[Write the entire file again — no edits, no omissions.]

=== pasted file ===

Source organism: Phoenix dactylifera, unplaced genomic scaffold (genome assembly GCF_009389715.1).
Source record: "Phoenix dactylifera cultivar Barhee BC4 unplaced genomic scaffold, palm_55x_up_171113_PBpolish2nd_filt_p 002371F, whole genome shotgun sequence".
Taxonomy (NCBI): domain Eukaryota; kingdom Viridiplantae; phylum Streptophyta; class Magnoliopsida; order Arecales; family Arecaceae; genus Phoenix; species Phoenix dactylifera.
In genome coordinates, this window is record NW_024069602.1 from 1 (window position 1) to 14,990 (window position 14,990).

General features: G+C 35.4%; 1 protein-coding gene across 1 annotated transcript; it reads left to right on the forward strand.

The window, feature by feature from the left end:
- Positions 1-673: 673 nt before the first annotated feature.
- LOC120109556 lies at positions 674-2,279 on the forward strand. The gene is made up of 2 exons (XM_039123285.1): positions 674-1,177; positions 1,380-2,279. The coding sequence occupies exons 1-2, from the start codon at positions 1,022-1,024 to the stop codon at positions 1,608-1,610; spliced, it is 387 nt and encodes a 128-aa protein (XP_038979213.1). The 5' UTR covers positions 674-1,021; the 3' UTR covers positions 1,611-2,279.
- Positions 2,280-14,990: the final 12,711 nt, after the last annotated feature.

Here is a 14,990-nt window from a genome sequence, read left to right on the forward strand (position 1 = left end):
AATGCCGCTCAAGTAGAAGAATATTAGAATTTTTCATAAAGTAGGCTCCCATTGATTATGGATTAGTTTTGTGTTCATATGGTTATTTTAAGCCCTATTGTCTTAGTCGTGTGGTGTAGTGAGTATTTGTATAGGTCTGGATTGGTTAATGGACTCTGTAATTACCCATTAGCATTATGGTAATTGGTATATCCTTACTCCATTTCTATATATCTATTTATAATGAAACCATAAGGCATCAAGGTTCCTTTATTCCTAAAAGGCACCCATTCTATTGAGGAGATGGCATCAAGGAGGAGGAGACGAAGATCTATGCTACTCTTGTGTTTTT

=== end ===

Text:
Source organism: Phoenix dactylifera, unplaced genomic scaffold (genome assembly GCF_009389715.1).
Source record: "Phoenix dactylifera cultivar Barhee BC4 unplaced genomic scaffold, palm_55x_up_171113_PBpolish2nd_filt_p 002371F, whole genome shotgun sequence".
Taxonomy (NCBI): domain Eukaryota; kingdom Viridiplantae; phylum Streptophyta; class Magnoliopsida; order Arecales; family Arecaceae; genus Phoenix; species Phoenix dactylifera.
In genome coordinates, this window is record NW_024069602.1 from 1 (window position 1) to 14,990 (window position 14,990).

General features: G+C 35.4%; 1 protein-coding gene across 1 annotated transcript; it reads left to right on the forward strand.

The window, feature by feature from the left end:
- Positions 1-673: 673 nt before the first annotated feature.
- LOC120109556 lies at positions 674-2,279 on the forward strand. The gene is made up of 2 exons (XM_039123285.1): positions 674-1,177; positions 1,380-2,279. The coding sequence occupies exons 1-2, from the start codon at positions 1,022-1,024 to the stop codon at positions 1,608-1,610; spliced, it is 387 nt and encodes a 128-aa protein (XP_038979213.1). The 5' UTR covers positions 674-1,021; the 3' UTR covers positions 1,611-2,279.
- Positions 2,280-14,990: the final 12,711 nt, after the last annotated feature.

Here is a 14,990-nt window from a genome sequence, read left to right on the forward strand (position 1 = left end):
AATGCCGCTCAAGTAGAAGAATATTAGAATTTTTCATAAAGTAGGCTCCCATTGATTATGGATTAGTTTTGTGTTCATATGGTTATTTTAAGCCCTATTGTCTTAGTCGTGTGGTGTAGTGAGTATTTGTATAGGTCTGGATTGGTTAATGGACTCTGTAATTACCCATTAGCATTATGGTAATTGGTATATCCTTACTCCATTTCTATATATCTATTTATAATGAAACCATAAGGCATCAAGGTTCCTTTATTCCTAAAAGGCACCCATTCTATTGAGGAGATGGCATCAAGGAGGAGGAGACGAAGATCTATGCTACTCTTGTGTTTTT